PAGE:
Old habits eh. But is it still a place to socialise? Crikey and how!You could spend days in this place and seamlessly go from breakfast to lunch to afternoon tea to wine bar. There are places dedicated to healthy eating, to unhealthy eating, to cocktails, to salt beef – you will find a niche for you! Your other time could be spent having your hands hennaed, your ears pierced, your nails done, your hair cut (there are no less than five different salons), your make up done, and your eyes tested. All topped off with a walk-in back rub.
Tattoos? Not yet. But I am sure it’s only a matter of time. While we wait can I interest you in the full Selfridges makeover?
Umm: For a mere £120 the lucky customer moves from a 45-minute manicure to a 45-minute blow dry to a 60-minute facial makeover.
That’s actually a bit of a steal: Tell me about it. And full of upselling possibilities too. In fact during lockdown the store has made a very innovative, necessary and successful transition over to the personalised appointment system. So a consumer can get an appointment for a gifting concierge (called Elfridges – geddit?) or for a personal stylist, or for a beauty consultation either in-store or virtually. There are free and paid for options but it is the hand-holding and curated concierge system that consumers are really valuing. Heck, there is even a food concierge service.
Stop it: There is. They can help you organise a special dinner party or just advise you on the normal household shop and if you are local enough they will deliver it right over to you. But it’s not all about decadence you know.
It isn’t? Nope. Selfridges is on a mammoth environmental mission too. Project Earth.
Blimey, that sounds serious: It has brought a whole load of new services and ways of purchasing in-store that you might not associate with a luxury department store. First up rental. The management has teamed up with another of Retail Insider’s interviewees HURR Collective the peer-to-peer rental platform, which now has a physical space in the store.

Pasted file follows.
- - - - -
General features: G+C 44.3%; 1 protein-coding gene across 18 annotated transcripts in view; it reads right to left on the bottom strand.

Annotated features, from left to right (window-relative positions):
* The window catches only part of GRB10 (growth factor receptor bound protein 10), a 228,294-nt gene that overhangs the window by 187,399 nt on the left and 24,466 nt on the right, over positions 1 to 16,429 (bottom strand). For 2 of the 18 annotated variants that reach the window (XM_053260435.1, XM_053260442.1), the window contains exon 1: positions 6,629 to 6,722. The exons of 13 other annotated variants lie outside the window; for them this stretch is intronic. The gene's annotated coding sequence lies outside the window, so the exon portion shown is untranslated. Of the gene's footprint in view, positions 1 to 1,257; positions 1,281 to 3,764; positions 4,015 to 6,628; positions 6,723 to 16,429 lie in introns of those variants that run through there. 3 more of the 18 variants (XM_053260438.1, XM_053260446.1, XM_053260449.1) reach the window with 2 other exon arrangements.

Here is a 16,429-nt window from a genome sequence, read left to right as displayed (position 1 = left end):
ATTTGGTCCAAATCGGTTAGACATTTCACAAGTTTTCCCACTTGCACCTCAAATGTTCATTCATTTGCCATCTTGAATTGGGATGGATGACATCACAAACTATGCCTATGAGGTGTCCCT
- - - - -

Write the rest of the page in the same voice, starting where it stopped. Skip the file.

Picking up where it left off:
Lovely: Then there’s refill. Lots of options in beauty and home solutions departments for topping up your bottles and jars.
Liking it so far: Next up resale. Selfridges first venture into the world of pre-loved designer gear. Guess what they’ve called it.
Go on: Resellfridges. Obviously. And finally there is repair – another new service. And all this is underpinned with a new and clear labelling system meaning you can work out exactly what is cruelty free, forest-friendly, made in the UK and so on and so forth.
Phew: I know, they’ve gone all out on circularity. Too early to say what the effect on revenues will be but last released figures rose 6% year-on-year to £1.85 billion and that was credited to the enhanced focus on customer experience. This is spread out across all four of its stores (one London flagship, one in Birmingham, and two in Manchester).
OMG literally all they need now is a cinema and all the customer bases are covered: Um. There is a cinema.
Of course there is. How stupid of me. And what does all this teach us? When so many people are saying that the large department store has had its day Selfridges shows us that offering a lot more than shopping is the key to keeping people in and crucially spending.
Yeah, kind of like a social centre: Now where have I heard that before?